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Fennesz - Field Recordings 1995:2002

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Artist: Fennesz

Album: Field Recordings 1995:2002

Label: Touch

Review date: Feb. 3, 2003

Christian Fennesz's relative superstardom is fascinating given the opaque nature of his craft. Disfiguring, and in the process often disenfranchising the guitar through a series of audio synthesis programs doesn't normally translate into wide-ranging recognition. Previous works like Hotel Parallel and plus forty seven degrees 56' 37" minus sixteen degrees 51' 08" merit their masterpiece reputations, but remain intensely esoteric and austere. Similar European artists have blazed equally captivating excursions into the avant-garde (see the Raster-Noton label for example) without developing the buzz worthy of promotional comparisons and RIYL stickers.

Fennesz’s recent forays into popular culture (“covering” the Rolling Stones and, for all intents and purposes, the Beach Boys) undoubtedly attracted music enthusiasts outside of the Powerbook nation and inside a more media-driven marketplace. The potential novelty value of “Paint It Black” and outright melodicism of Endless Summer caught avant-rock fans by surprise in 2001, filling a niche for something “new” and redefining the extent of their genre.

However, an argument can be made that Fennesz’s fame is partially linked to his prolificacy. The man has played a part in over a dozen full-length recordings since 1995, ranging from his solo studio albums to improvisational group collaborations on labels like Erstwhile and Grob. It also doesn’t hurt to be one-third of a “supergroup” with Peter Rehberg and the ubiquitous Jim O’Rourke.

Fans of Fennesz’s permeation of the avant-garde and not just his pop sensibility are more apt to fall for Field Recordings 1995:2002, a collection of compilation donations over the past eight years plus the entirety of 1995’s Instrument EP. Many of the recordings and remixes on Field Recordings unfurl with the gentility that marked Endless Summer, but not necessarily the explicit detail to melody. In a sense, Field Recordings acts as an introduction to the recently converted fashionista who know only of his sun-kissed systemische.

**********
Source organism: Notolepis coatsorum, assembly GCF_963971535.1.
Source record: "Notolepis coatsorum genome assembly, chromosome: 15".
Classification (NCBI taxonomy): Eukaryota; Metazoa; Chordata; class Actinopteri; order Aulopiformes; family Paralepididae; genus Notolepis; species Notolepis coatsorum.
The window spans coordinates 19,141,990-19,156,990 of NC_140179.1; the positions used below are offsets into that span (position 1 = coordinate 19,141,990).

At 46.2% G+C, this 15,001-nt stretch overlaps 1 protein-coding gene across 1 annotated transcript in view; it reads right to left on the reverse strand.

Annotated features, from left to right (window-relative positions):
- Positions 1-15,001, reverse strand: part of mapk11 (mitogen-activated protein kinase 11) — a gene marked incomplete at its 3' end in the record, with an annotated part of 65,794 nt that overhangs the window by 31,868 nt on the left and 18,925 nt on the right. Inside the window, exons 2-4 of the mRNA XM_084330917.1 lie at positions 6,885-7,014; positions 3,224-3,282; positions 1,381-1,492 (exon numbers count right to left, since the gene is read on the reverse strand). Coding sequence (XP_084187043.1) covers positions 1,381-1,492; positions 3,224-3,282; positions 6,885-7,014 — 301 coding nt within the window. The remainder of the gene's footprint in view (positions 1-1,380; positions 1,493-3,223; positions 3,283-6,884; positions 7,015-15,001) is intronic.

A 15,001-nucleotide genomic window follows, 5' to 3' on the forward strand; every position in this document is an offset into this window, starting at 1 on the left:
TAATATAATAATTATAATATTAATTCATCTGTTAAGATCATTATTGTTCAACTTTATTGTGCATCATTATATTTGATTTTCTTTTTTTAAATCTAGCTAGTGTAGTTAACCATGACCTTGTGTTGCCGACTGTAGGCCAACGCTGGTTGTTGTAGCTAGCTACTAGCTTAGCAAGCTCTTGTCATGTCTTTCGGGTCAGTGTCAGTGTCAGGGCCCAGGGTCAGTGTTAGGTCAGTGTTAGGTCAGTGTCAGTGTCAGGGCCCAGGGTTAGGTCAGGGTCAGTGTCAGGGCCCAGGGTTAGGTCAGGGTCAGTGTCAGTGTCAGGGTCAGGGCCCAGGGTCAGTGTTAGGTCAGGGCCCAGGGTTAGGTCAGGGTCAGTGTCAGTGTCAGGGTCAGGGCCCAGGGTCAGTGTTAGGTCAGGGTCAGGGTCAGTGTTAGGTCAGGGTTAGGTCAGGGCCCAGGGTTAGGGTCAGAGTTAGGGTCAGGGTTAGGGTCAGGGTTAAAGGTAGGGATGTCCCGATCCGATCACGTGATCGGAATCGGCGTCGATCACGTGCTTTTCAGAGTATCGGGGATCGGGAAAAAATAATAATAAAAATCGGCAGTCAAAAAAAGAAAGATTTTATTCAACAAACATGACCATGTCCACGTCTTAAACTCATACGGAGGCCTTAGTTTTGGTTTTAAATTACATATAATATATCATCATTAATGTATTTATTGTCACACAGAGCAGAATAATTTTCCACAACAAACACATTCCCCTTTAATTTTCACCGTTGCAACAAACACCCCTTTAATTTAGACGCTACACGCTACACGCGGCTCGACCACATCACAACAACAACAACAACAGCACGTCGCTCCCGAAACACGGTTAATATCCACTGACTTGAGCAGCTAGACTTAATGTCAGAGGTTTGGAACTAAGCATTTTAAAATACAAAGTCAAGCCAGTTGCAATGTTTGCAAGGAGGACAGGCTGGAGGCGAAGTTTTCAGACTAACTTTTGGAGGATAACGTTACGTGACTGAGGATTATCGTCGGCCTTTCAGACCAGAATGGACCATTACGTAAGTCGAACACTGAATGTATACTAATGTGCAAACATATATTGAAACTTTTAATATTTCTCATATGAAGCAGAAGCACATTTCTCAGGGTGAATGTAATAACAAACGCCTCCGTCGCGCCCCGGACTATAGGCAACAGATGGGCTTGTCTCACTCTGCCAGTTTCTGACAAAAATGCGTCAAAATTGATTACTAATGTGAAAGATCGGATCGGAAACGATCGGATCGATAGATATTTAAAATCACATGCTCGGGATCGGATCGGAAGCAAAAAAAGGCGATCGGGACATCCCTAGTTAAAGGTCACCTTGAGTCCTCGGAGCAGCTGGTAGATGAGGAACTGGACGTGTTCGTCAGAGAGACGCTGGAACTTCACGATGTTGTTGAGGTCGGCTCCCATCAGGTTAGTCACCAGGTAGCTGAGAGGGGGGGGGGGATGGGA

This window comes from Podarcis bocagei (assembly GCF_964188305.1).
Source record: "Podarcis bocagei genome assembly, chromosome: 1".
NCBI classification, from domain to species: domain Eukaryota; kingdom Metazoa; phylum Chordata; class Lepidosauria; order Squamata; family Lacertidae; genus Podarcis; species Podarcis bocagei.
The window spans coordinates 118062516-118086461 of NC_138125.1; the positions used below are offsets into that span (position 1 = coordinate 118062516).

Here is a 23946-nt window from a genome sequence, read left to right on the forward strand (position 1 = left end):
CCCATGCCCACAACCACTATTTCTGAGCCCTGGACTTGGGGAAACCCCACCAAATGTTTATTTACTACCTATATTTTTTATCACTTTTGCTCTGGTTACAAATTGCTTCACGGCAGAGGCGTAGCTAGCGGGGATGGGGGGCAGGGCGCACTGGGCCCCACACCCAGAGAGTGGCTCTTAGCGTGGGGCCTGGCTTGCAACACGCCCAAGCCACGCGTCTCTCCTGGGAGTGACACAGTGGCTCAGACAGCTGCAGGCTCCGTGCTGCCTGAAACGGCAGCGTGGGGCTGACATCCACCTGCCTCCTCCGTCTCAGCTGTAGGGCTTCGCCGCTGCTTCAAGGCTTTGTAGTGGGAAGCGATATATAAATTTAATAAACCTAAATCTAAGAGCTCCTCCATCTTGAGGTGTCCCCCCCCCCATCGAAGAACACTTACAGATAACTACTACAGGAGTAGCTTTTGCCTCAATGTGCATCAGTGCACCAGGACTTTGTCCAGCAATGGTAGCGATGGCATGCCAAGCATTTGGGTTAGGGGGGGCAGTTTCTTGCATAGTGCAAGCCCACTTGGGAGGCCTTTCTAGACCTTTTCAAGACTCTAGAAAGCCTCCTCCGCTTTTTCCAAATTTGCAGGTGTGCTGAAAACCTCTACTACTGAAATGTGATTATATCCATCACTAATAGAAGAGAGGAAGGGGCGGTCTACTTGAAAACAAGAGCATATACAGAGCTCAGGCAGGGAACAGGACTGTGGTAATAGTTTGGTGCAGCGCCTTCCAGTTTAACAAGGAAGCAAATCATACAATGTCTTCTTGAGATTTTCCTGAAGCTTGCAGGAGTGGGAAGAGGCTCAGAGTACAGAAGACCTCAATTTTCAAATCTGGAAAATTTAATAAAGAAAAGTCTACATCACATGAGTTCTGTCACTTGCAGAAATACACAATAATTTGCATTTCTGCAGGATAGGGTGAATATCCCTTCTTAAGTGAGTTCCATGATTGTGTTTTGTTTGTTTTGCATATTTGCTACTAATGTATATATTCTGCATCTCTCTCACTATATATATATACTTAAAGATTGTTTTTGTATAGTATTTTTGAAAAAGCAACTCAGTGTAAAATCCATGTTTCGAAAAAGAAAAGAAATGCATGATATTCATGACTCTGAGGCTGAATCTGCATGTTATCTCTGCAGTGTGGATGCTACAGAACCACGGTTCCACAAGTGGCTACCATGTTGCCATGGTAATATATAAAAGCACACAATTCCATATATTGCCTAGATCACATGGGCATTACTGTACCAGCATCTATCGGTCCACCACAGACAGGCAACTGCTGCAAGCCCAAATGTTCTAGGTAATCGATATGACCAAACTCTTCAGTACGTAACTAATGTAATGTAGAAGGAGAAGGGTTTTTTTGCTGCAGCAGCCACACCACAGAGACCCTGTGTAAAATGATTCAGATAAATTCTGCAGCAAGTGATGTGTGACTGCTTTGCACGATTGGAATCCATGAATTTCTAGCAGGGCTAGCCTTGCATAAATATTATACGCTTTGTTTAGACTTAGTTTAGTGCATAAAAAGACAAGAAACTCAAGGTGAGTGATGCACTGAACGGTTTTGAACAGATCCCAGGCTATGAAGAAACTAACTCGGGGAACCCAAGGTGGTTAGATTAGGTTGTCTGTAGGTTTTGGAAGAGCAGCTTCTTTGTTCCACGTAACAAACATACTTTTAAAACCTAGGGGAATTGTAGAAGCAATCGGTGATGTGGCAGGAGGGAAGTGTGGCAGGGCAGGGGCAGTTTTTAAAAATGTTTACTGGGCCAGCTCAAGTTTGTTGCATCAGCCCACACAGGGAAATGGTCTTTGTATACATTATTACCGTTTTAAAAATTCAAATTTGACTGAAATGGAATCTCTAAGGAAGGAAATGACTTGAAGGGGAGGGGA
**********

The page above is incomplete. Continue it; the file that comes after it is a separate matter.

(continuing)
Instrument, his debut 12” for Mego, is the key installment on Field Recordings. The long out-of-print EP, here remastered, features some of Fennesz’s most overtly rhythmic compositions. “Instrument 1” consists of looped guitar roughage and danceable beats that could be adequately deemed “post-industrial”. “Instrument 2” dusts mechanical dither with hesitant, almost translucent piano, while “Instrument 3” overlays cyclical guitar stabs and a skittering cymbal to dizzying effect.

Instrument’s finale “Instrument 4” is perhaps the jumping-off point for Fennesz’s later work. Here he trades rhythm for hues, looping a languid guitar piece underneath some digital dust. The resolute attention to backdrop, and on a grander scale the delineation of space, on “4” was manifest in greater detail on Hotel Parallel and remains one of Fennesz’s studio specialties.

The various Various Artists tracks assembled here vary in profundity. “Ivend00”, which was composed for the rkk13 CD on Reckankreuzungsklankewerkzeuge, is a thin exercise in pretense. “Surf”, taken from Ash International’s Decay is an aptly-titled and engrossing dive into shoegazer drone. “Good Man”, which was reportedly composed specifically for this compilation, actually sounds like material from the cutting-room floor of the Endless Summer sessions.

Fans of the Summer sound have two far-better tracks to digest here, both remixes for Ekkehard Ehlers, possibly Fennesz’s closest contemporary. “Betrieb” features a serene string drone with momentary glitches, while the album’s closer “Codeine” (a remix of the Ehlers/Stephan Mathieu track “Heroin”) executes the Endless Summer blueprint to perfection. Its folky guitar strums and ethereal drones are a blissful counteractant to the harsher complexities of Field Recordings.

Whether “Codeine” is enough to satiate the latter-day Fennesz fan is questionable, but for those who hold Hotel Parallel in the same regard as Endless Summer, the inclusion of Instrument more than justifies Field Recordings. Plus, nothing cements rock star status like a spotty B-sides compilation.

By Otis Hart

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